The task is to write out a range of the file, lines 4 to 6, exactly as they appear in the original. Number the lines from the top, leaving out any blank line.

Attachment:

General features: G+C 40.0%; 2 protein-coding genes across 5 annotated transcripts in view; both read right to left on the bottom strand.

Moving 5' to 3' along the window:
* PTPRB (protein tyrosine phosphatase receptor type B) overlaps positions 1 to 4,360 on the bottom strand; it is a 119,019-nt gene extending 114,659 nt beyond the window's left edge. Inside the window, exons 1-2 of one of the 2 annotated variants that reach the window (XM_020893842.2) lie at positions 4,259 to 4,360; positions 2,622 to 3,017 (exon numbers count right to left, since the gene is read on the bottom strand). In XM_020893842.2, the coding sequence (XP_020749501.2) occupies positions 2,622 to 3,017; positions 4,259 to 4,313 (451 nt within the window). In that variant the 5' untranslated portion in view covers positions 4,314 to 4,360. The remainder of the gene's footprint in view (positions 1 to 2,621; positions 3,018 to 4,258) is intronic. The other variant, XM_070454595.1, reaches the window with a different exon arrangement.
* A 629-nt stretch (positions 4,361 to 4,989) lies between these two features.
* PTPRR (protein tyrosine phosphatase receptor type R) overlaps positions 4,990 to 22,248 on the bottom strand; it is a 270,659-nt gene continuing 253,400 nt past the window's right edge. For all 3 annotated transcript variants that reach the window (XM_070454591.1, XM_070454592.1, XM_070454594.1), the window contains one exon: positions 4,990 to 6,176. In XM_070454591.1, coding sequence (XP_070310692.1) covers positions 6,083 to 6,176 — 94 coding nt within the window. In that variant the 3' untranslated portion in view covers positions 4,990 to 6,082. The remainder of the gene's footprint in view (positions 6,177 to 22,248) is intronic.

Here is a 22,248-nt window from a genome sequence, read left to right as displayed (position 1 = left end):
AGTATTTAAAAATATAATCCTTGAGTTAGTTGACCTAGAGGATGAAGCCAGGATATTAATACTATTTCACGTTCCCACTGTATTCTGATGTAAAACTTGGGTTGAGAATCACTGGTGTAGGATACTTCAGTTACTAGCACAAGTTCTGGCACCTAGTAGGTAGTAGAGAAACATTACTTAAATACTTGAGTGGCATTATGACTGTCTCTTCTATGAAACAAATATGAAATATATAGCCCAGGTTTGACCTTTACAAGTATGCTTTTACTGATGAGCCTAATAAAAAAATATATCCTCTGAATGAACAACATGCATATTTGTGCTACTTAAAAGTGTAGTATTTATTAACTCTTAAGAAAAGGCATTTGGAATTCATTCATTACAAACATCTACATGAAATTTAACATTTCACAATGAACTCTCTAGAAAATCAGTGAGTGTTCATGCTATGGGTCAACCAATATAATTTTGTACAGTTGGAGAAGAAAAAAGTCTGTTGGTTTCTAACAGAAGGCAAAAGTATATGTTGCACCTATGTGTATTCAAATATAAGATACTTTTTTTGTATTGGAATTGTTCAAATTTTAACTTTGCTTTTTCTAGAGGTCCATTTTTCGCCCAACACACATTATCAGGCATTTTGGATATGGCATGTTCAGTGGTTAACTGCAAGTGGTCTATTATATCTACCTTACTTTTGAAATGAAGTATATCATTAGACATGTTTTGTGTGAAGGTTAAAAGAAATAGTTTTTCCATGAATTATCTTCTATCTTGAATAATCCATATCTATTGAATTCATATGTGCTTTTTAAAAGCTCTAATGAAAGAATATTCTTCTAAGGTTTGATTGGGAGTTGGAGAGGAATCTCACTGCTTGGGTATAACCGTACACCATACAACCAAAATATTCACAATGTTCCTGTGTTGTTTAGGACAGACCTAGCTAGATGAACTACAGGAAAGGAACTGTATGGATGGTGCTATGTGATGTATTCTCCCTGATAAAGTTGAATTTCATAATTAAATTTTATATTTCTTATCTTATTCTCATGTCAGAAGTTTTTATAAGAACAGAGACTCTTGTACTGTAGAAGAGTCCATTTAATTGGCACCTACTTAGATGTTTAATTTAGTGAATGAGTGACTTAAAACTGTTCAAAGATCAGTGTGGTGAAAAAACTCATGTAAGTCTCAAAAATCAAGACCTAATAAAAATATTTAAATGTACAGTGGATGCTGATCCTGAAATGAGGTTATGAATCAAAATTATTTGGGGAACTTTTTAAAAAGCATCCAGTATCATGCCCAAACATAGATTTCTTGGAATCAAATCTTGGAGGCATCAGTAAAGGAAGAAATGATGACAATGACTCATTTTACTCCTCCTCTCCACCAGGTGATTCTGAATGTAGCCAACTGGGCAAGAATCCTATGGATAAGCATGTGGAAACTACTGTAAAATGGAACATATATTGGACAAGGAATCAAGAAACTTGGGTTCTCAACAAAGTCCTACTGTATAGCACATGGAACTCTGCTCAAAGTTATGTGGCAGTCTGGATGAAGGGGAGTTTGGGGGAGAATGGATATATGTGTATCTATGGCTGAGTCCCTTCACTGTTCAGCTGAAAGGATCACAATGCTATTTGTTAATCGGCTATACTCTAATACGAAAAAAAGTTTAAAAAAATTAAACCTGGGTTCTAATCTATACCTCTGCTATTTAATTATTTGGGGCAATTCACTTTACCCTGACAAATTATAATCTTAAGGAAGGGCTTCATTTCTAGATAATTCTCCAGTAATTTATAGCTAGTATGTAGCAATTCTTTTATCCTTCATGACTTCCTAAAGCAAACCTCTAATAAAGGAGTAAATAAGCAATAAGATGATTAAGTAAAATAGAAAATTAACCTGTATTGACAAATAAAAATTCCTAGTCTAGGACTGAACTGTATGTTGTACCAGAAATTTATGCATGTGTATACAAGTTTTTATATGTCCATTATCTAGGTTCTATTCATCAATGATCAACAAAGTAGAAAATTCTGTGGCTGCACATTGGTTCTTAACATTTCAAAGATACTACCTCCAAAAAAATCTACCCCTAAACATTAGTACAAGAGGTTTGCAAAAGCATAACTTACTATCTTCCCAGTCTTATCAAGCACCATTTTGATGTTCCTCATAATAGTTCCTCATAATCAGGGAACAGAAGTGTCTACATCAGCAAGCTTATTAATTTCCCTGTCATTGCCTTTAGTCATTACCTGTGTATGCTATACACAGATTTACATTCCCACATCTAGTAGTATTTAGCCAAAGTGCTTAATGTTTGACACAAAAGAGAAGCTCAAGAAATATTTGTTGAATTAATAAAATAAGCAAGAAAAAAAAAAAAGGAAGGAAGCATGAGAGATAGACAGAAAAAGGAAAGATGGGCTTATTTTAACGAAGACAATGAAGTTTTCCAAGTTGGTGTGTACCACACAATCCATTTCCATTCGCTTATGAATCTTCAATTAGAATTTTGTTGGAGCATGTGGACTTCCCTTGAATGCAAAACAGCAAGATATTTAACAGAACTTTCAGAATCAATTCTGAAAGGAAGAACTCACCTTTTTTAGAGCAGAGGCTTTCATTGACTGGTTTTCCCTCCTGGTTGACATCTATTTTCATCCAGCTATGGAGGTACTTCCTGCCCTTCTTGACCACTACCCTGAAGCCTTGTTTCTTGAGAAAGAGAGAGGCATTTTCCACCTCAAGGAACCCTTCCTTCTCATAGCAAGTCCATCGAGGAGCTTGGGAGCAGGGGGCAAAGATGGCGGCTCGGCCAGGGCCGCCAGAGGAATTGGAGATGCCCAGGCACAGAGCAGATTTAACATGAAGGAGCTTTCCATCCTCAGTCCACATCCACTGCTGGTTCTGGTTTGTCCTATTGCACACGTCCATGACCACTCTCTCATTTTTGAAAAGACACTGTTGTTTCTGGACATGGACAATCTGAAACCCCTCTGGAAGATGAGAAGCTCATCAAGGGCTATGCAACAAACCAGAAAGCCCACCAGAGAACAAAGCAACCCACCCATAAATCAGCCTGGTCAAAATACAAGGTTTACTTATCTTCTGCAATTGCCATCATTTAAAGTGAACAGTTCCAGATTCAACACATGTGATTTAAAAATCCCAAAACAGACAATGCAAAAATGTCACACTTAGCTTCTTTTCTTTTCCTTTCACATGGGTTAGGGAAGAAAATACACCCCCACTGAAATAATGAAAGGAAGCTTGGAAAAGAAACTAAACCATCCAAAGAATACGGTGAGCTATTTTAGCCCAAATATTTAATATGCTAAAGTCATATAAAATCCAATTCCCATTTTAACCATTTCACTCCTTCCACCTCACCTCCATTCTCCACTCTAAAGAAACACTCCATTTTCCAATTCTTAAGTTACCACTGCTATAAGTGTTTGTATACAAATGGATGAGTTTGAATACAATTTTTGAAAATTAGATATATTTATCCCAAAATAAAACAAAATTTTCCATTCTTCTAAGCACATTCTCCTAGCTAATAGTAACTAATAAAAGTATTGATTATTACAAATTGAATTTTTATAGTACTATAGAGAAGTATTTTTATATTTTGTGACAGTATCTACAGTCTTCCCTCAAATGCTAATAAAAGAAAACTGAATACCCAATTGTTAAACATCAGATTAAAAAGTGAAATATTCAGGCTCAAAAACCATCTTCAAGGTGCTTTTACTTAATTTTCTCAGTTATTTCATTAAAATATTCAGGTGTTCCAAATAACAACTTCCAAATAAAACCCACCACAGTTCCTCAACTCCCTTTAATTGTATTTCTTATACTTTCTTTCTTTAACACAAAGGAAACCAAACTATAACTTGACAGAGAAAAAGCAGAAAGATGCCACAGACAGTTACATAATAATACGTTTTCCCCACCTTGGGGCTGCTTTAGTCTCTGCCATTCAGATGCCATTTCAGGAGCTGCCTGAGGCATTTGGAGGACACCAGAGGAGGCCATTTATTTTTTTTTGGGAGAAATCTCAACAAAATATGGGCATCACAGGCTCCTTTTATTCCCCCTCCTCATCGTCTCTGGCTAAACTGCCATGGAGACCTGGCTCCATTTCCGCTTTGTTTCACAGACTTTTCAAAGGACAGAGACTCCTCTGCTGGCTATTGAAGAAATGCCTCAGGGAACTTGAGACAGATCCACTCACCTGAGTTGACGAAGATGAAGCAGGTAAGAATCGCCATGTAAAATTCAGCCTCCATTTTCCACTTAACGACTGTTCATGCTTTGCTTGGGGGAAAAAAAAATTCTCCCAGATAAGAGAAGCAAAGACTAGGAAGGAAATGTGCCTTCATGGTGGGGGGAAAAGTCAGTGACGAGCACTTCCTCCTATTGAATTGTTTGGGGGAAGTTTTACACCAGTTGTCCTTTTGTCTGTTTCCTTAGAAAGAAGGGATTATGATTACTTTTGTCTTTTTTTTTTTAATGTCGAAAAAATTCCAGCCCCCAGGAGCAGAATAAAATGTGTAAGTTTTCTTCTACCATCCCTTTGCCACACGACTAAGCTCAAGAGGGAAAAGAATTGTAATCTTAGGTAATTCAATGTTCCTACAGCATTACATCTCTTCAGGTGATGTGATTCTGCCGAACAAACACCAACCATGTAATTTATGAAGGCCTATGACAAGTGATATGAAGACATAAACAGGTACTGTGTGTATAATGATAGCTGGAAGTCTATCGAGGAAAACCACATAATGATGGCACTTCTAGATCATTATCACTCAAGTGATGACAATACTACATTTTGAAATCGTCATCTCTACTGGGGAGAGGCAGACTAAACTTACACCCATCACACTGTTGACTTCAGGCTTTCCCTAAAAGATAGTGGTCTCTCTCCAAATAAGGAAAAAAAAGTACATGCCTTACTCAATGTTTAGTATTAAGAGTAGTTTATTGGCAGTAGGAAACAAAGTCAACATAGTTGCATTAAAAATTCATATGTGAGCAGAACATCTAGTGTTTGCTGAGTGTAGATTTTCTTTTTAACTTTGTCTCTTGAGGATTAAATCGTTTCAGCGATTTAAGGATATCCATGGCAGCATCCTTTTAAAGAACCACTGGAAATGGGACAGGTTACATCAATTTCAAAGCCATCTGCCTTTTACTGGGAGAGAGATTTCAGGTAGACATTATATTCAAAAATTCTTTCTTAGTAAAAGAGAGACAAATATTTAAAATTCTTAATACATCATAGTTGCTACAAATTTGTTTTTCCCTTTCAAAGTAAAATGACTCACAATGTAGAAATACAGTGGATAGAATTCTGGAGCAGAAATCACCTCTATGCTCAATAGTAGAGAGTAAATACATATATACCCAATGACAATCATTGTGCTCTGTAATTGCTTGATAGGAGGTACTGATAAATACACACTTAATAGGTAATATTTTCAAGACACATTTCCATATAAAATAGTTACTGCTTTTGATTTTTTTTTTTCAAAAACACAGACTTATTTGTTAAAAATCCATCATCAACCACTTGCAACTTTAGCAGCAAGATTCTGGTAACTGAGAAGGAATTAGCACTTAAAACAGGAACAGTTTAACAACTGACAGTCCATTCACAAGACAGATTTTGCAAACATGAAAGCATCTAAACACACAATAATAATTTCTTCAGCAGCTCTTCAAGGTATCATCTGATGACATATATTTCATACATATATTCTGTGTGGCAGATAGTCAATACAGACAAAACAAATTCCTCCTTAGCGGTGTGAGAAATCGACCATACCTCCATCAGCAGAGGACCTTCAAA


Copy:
* A 629-nt stretch (positions 4,361 to 4,989) lies between these two features.
* PTPRR (protein tyrosine phosphatase receptor type R) overlaps positions 4,990 to 22,248 on the bottom strand; it is a 270,659-nt gene continuing 253,400 nt past the window's right edge. For all 3 annotated transcript variants that reach the window (XM_070454591.1, XM_070454592.1, XM_070454594.1), the window contains one exon: positions 4,990 to 6,176. In XM_070454591.1, coding sequence (XP_070310692.1) covers positions 6,083 to 6,176 — 94 coding nt within the window. In that variant the 3' untranslated portion in view covers positions 4,990 to 6,082. The remainder of the gene's footprint in view (positions 6,177 to 22,248) is intronic.

Here is a 22,248-nt window from a genome sequence, read left to right as displayed (position 1 = left end):